My 2017 resolution was to “master mug making.” I did not succeed, but I did some other cool stuff instead. So for 2018, I tried again with the slightly adapted “get better at making mugs” because best case: I’d get better. And worst case: I’d do other cool stuff instead, again. It’s going pretty well. We’re almost done with the year and I’ve made some of my favorite mugs in the whole wide world. A few lucky people have gotten one to use themselves, but mostly I’m hoarding them and admittedly my coffee and whiskey intake has increased significantly.
I find joy in understanding the contexts of things: the multilayered narratives, the why and how behind the what. It's in that spirit that I collected images of the work I've done in the past year, inspired by last summer's adventuring in Iceland and printed a book:
Inspired by Iceland contains paintings, sketches, and ceramic work inspired by the raw landscapes of Iceland, alongside images of work in process and photographs from the country itself.
I'll be selling it this weekend at Renegade Craft Fair in San Francisco. But for those of you far and away, you can order your own copy online, just click that blue button below!
Namaskard vases are restocked (the first series of these sold out over the holidays).
translating this view of Yosemite Valley from my hike to the top of Eagle Peak in December. oil on a very large unstretched canvas
My ceramic goal for last year was to master mug making. I didn't really -- there wasn't enough studio time. I'm trying agin in 2018. Here's the first batch. Actually not too bad -- mug bodies are consistent. Just need to work on getting more comfortable and consistent with handles.
A group of shorter pots with painted glaze, inspired by the landscape of Iceland.
My quest to put paints & glazes in dialogue continues with these vessels inspired by the Iceland landscapes.
Below are images of the process & final results, along with a couple shots from Námaskarð (an area of bubbling geothermal mud pools near Lake Mývatn).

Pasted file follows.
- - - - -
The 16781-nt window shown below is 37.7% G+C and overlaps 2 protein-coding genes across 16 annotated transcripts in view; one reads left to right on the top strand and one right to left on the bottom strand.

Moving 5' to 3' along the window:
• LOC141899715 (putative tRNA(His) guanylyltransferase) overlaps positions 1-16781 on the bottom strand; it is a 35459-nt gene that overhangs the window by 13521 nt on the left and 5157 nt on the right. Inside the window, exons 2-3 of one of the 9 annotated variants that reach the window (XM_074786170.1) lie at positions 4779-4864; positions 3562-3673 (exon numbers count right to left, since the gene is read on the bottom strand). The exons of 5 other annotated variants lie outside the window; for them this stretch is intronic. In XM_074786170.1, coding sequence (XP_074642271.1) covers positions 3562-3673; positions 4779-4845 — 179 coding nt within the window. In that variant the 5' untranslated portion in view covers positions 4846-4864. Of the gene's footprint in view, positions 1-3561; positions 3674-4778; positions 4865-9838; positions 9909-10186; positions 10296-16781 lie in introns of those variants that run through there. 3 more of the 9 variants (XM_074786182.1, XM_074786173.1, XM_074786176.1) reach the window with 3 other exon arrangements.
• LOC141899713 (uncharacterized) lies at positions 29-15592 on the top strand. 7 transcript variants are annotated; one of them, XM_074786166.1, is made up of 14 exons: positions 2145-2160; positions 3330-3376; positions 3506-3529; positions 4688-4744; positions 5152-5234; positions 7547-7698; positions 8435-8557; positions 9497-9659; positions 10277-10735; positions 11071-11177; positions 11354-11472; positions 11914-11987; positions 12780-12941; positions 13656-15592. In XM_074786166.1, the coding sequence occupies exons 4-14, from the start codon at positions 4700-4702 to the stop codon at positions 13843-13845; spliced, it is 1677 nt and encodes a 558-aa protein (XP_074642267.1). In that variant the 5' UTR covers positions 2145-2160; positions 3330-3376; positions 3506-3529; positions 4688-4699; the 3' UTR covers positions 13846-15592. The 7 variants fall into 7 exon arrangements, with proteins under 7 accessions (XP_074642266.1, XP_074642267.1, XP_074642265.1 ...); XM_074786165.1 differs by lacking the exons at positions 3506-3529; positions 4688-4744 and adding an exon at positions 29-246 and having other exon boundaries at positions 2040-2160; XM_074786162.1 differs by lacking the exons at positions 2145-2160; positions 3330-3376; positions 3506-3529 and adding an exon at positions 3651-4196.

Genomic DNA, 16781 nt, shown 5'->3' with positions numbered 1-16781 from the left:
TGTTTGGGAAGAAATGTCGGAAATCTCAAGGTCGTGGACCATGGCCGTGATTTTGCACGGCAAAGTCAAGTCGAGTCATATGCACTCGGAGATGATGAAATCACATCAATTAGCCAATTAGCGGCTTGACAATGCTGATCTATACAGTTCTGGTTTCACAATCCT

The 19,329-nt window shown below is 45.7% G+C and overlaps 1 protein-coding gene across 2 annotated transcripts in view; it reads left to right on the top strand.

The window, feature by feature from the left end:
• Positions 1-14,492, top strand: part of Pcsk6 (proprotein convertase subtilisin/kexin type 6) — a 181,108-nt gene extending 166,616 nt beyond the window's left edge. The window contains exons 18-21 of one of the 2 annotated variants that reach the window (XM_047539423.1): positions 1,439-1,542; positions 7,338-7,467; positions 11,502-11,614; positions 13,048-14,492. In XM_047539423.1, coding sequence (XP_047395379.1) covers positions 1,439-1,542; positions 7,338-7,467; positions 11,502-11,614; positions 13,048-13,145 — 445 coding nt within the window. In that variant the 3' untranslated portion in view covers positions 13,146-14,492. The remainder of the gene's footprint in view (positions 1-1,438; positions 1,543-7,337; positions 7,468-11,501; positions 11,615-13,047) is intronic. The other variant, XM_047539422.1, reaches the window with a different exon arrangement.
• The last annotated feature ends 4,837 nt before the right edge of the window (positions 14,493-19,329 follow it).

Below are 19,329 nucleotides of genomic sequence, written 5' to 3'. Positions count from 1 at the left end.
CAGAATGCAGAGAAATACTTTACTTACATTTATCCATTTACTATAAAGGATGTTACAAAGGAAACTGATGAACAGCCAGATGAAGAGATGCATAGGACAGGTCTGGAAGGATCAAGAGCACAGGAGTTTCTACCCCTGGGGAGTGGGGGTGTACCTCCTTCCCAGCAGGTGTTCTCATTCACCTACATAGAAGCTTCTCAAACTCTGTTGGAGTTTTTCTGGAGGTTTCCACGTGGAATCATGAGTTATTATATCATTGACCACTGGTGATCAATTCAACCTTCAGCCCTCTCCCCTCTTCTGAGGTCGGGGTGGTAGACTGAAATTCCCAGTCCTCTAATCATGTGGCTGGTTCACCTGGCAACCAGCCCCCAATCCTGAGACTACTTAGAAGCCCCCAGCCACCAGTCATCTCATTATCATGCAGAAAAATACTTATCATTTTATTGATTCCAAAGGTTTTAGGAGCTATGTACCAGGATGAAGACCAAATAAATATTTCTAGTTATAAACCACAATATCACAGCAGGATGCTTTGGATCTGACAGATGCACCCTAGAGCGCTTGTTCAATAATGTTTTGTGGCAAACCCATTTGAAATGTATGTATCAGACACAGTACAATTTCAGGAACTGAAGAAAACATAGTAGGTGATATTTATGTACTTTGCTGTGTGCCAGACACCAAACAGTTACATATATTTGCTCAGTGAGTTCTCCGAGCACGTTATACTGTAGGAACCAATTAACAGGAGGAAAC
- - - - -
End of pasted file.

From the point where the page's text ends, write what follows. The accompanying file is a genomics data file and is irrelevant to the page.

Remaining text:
I had some old paintings stacked in the studio that were hideous. Really, quite bad. But I couldn't bring myself to throw away a decent stretched canvas, so I scraped them down (a bit), layered on a coat of titanium white, and threw down some glacier inspired shapes and colors. This weekend I layered on some darker shades and some are starting to come together alright. In a few, the texture of the old painting underneath works. In others, it looks stupid; I'll probably end up trashing those. Going to let them simmer for a bit and then go in for a third round next weekend. Regardless of whether any of them make it through the month, it makes my soul happy to be working with oils.
A batch of glacier-inspired paintings wasn't working for me. I revisited them a few times but they were exhausted and so was I. In a final effort to salvage the lines and colors, I cut them into components and assembled them into new works. These attachments are working much better now.
A typical studio flow:
laying out a grid of surfaces and working on them at the same time.
Usually one or two turn out right.
Here are some from this weekend. I will probably rework these but in the mean time, here they are in progress...